Owner shoots for the stars with Renew’s overhaul
Renew is one of Waikiki’s smaller boutique hotels, but it’s quickly becoming a tour de force in terms of guest services, which include yoga, astrology readings and facials as part of the $28.74 daily amenity fee.
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Renew is one of Waikiki’s smaller boutique hotels, but it’s quickly becoming a tour de force in terms of guest services, which include
yoga, astrology readings
and facials as part of the $28.74 daily amenity fee.
The unusual amenities package and the property’s recent $2 million renovation and renaming target the
wellness market, a higher-
spending niche tourism market for Hawaii. In-room cosmetics consist of Korres products, a Greek homeopathic pharmacy brand,
and guests can send out for workout kits, which include yoga mats, resistance bands, weights, Pilates balls, ab
rollers and eventually spin bikes. The amenity fee also includes beach chairs, umbrellas, snorkel gear and other beach essentials.
Instead of the usual activities desk, Renew features a wellness concierge and a philanthropic partner, Travel2Change, that offer volunteer excursions that promote understanding of Hawaii’s people and places and allow guests to give back to the
local community. The property’s do-good nature extends to sourcing locally made products, including reef-safe sunscreen, and
promoting the elimination
of single-use plastics. They even give a departure gift of Manoa Honey.
All of these changes and more have come about in roughly 18 months since the property was purchased for $25.7 million by local hotel executive Ben Rafter and his partner Kennedy Wilson International. They bought the 72-room property from Renew Funding LLC, which paid roughly $23.5 million for it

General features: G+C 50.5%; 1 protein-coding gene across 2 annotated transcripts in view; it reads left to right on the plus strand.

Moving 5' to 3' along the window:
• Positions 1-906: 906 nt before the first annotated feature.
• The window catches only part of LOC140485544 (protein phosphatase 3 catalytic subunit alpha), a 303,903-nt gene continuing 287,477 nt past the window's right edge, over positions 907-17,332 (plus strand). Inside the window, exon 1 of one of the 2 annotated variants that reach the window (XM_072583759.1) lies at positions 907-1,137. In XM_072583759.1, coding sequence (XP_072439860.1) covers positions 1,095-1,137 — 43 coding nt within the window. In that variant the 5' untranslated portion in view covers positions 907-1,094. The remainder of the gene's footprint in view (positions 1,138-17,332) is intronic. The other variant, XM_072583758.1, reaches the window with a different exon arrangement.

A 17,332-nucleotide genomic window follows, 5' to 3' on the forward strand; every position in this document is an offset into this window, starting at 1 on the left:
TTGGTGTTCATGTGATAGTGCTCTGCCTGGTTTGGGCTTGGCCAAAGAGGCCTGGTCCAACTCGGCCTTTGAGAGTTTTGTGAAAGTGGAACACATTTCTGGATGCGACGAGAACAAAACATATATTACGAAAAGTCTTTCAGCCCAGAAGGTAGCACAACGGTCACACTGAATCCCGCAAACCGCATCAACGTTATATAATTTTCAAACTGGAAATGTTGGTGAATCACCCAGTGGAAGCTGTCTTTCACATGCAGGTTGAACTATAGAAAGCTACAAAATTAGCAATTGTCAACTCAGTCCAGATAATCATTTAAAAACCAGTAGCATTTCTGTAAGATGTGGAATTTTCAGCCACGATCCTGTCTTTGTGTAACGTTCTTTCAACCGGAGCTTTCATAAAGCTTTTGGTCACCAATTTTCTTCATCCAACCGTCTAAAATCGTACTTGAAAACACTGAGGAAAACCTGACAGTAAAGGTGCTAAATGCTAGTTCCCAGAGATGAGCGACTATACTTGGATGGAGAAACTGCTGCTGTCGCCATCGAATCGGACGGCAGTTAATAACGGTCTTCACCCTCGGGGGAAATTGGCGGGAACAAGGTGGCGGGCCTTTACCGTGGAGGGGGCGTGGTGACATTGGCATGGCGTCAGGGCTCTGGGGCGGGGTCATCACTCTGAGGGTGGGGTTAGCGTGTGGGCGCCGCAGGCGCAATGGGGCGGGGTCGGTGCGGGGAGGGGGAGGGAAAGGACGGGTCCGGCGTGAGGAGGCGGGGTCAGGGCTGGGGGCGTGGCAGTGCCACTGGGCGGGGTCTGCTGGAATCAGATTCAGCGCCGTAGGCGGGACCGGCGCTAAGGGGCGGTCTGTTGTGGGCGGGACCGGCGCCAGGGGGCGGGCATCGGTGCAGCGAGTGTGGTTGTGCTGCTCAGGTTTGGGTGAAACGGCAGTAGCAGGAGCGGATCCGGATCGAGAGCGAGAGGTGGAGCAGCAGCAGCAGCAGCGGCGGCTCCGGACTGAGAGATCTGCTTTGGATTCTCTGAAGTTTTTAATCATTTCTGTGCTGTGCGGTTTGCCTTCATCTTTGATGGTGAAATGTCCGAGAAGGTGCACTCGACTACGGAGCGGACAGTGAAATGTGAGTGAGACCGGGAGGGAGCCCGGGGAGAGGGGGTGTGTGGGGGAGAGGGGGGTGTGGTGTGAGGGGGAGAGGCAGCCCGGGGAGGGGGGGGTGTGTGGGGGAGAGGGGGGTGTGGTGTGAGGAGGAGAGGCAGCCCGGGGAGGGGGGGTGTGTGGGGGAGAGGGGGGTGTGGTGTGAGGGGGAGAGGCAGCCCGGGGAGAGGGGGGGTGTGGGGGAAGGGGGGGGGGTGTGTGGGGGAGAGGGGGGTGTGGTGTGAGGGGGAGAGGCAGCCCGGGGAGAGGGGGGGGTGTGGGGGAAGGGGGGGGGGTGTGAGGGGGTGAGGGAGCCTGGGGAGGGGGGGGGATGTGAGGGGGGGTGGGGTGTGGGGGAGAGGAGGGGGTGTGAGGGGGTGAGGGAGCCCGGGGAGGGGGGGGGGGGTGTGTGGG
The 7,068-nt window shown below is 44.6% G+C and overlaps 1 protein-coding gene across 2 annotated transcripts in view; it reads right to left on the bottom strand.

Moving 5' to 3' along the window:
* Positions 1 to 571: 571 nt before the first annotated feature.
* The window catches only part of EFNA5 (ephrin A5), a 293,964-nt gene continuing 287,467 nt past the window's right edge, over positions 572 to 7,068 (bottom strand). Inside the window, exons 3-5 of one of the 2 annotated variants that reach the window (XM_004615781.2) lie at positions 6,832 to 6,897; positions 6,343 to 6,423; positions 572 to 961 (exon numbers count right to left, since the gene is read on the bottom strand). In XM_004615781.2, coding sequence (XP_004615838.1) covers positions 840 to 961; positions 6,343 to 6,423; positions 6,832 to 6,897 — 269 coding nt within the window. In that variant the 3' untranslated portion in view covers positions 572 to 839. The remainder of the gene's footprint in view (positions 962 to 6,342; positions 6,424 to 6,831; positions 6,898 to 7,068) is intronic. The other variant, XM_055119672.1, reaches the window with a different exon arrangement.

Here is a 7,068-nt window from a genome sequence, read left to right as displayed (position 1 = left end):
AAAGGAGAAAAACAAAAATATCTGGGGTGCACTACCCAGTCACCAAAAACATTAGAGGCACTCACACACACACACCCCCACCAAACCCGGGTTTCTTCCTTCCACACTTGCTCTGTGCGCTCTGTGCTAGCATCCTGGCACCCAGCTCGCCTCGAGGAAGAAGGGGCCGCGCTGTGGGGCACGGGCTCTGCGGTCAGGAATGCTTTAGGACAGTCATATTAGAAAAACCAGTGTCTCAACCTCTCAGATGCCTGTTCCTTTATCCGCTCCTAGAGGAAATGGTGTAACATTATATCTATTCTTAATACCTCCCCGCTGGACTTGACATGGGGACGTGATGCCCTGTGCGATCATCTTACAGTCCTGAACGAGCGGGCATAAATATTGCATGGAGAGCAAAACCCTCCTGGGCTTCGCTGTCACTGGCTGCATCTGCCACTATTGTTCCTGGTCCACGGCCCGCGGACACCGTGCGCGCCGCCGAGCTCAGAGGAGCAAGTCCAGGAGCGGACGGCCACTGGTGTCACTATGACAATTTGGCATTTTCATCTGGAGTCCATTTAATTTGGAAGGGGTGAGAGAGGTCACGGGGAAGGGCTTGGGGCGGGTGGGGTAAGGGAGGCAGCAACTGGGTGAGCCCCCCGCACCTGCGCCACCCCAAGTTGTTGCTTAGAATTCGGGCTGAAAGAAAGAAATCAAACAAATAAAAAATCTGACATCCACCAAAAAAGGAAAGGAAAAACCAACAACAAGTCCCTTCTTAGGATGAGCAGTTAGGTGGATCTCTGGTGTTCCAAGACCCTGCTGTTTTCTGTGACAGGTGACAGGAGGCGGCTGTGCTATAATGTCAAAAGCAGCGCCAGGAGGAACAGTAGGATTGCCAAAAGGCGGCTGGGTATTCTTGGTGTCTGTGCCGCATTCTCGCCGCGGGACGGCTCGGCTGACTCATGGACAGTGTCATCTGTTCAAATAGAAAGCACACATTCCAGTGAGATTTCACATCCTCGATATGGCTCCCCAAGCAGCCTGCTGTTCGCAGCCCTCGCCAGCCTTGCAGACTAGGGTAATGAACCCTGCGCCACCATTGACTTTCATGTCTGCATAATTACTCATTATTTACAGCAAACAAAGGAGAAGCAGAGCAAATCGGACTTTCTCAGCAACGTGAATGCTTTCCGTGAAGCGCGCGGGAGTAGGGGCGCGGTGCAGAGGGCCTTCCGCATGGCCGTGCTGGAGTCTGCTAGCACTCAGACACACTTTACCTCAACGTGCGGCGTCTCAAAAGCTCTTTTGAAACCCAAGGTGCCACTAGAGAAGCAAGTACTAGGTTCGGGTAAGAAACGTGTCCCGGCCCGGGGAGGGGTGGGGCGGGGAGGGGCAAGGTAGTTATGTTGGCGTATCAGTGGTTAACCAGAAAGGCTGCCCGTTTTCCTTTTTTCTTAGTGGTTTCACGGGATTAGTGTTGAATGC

in 2013 and ran it as a dark, interesting urban oasis.
Rafter, who also is CEO
of Renew’s management company, OLS Hotels &Resorts, said the fee-simple property had “great bones” and an “attractive location.” It’s at 129 Poakalani Ave., next door to the Aston Waikiki Beach Hotel, just a block from the beach and near Kapiolani Park.
The property still doesn’t have an in-house restaurant or spa, but its Honolulu-
based designer, The Vanguard Theory, brightened up its midcentury modern design and added subdued tropical touches reminiscent of Hawaii’s beaches. It also revamped the lobby and bar to create a gathering space where guests can sample
local craft beer and signature cocktails made with locally produced spirits, sip barista-
produced coffees and teas or pick up grab-and-go meals from Blue Tree Cafe. There’s also a station where guests can fill bags with sleep-inducing local lavender.
If the hotel doesn’t have
an experience or commodity that a guest needs, Rafter said, it has partnered with other like-minded local companies to provide it. Reinvestment in the upscale property is expected to draw an average daily rate in the high $100s to the mid-$200s, not including separate amenity and/or parking fees, he said.
That might seem like an ambitious undertaking for an off-beach property; however, Rafter is part of the development group that turned the seriously off-beach Surfjack Hotel &Swim Club into a well-known Waikiki offering, said Joseph Toy, president and CEO of Hospitality Advisors LLC.
In the case of the Surfjack, the hotel was elevated by its Instagram-worthy “Wish You Were Here” pool, its in-house restaurant, Mahina &Sons, by Honolulu-born chef Ed Kenney, as well as its active programming.
“This is just as innovative. They’ve used creative partnering to extend the amenities and services that they provide,” Toy said. “They
are catering to an active,
urban, edgy and young professional crowd. I think it works because this market is growing, it’s deep and guests are willing to pay a premium to get a younger, more active lifestyle experience.”
Rafter said Hawaii is shifting from an exclusively sun, sand and surf destination into a place where some guests, especially younger ones, want something more.
“The Hilton, the Marriott and the Surfjack are perfect experiences for some people,” Rafter said. “We are
targeting a different group. Come experience Oahu
with us, and in doing so, we’ll introduce the community to you, but in a way that leaves everyone better off.”